The College Post
The College Post -- Covering Higher Education in America

Colleges Turn to Sewage to Detect COVID-19 in Students Early

An increasing amount of colleges across the United States are testing wastewater to isolate the spread of COVID-19 by identifying carriers even before symptoms manifest.

How It Works

Carriers of SARS-CoV-2 which causes COVID-19 shed particles of the virus in their feces. By analyzing wastewater, places with such particles can be identified. Since colleges have records of the residents of dormitories, it’s easy to identify who needs to be tested.

This solution presents a quicker and more economical alternative to testing entire student populations. People poop in their homes, so there is a high probability that the source of the virus particles would be the residents of the dormitories themselves.

As many as 65 colleges have resorted to analyzing wastewater, according to an analysis by NPR, following examples of success stories that have allowed a safe return to campus in the fall.

Successful Wastewater Testing

In the University of Arizona, the head of the task force for their Fall Reentry, Dr. Richard Carmona, explained during a press conference how wastewater testing in August helped the school isolate two asymptomatic cases.

Wastewater from one dorm yielded positive results, so university officials promptly tested the 311 residents. Two students turned out positive, both of whom were asymptomatic.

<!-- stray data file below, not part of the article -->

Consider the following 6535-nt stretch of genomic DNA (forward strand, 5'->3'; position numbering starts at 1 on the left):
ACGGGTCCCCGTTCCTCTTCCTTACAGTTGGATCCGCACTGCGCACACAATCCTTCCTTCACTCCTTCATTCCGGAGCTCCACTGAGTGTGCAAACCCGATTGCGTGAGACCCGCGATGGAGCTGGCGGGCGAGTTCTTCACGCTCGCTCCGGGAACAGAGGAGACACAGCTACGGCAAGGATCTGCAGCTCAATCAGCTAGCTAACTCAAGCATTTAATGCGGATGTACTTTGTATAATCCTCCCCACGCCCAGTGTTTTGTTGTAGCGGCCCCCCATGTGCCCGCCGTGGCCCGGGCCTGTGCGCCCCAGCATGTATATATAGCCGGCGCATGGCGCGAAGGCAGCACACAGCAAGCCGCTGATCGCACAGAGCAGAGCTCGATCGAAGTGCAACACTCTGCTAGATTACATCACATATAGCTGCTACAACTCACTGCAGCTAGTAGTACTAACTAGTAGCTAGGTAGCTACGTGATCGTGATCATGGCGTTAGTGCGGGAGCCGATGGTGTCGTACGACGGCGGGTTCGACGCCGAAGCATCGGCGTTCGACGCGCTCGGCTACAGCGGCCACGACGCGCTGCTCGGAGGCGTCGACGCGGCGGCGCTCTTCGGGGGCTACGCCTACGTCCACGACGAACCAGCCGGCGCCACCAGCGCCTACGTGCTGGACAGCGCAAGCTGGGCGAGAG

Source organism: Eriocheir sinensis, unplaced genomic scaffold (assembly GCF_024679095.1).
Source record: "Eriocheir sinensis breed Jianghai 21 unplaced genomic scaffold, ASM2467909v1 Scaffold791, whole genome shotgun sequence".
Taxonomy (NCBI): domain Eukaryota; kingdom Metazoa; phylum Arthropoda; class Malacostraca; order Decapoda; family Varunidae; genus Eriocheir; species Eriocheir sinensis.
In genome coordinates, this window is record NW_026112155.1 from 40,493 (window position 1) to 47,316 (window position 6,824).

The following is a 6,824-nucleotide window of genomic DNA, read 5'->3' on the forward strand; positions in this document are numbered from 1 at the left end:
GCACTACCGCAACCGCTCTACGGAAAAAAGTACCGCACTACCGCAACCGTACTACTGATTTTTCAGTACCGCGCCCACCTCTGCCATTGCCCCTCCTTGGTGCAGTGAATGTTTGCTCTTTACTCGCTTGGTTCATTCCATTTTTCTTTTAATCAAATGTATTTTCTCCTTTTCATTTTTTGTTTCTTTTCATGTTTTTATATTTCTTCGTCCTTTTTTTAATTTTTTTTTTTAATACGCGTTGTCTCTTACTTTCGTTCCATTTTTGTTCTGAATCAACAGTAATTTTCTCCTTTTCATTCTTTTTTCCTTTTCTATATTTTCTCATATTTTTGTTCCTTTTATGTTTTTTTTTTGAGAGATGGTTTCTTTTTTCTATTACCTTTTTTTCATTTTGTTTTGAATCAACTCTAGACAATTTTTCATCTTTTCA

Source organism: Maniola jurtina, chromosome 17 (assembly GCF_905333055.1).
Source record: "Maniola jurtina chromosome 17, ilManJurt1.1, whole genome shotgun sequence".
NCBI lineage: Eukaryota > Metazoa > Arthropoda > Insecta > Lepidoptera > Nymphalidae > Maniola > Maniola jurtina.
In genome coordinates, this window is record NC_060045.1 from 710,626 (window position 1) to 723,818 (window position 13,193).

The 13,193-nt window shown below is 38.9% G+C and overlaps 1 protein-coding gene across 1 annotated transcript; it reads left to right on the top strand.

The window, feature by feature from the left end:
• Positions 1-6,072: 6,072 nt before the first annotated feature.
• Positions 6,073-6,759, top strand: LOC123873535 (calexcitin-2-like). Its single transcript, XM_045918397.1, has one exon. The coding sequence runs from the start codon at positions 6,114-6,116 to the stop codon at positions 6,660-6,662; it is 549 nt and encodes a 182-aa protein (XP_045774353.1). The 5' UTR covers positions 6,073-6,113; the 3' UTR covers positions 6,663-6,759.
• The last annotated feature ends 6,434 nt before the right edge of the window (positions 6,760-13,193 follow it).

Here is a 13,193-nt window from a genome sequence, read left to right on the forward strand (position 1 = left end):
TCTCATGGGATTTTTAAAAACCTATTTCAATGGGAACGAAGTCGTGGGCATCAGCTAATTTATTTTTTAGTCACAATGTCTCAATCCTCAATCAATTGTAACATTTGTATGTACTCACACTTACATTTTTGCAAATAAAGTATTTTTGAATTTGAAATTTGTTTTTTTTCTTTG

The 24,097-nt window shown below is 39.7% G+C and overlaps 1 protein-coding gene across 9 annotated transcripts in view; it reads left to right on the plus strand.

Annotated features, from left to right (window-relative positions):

“We jumped on it right away,” Carmona recalled. He noted that if they did not separate the two students from the other residents when they already had the virus, it would have resulted in more cases.

Combination of Measures

Importantly, wastewater testing is a tool to be used in conjunction with other measures.

Associate Director of Clinical Microbiology for the University of Virginia Health Dr. Amy Mathers said that the method “isn’t stylish” but described it as an early warning system that will monitor “high-risk populations who live together.”

Wastewater testing is not meant to replace actual swab-testing, but it takes away the need to test all the students in every building.


As an early warning device, wastewater testing should still be followed by decisive action.

The method by itself is not foolproof in preventing an outbreak, as was the case at State University of New York at Oneonta. The school used the wastewater testing method but still saw an outbreak that led to 700 infections.

Colorado State University Environmental Engineering Professor Susan De Long told NPR the school constantly adjust their protocol “based on what the wastewater data is telling us.” They could not tell whether the particles are from one person or from ten.

While actual testing remains one of the best preventive measures, wastewater allows schools to know where to test and whom to test first.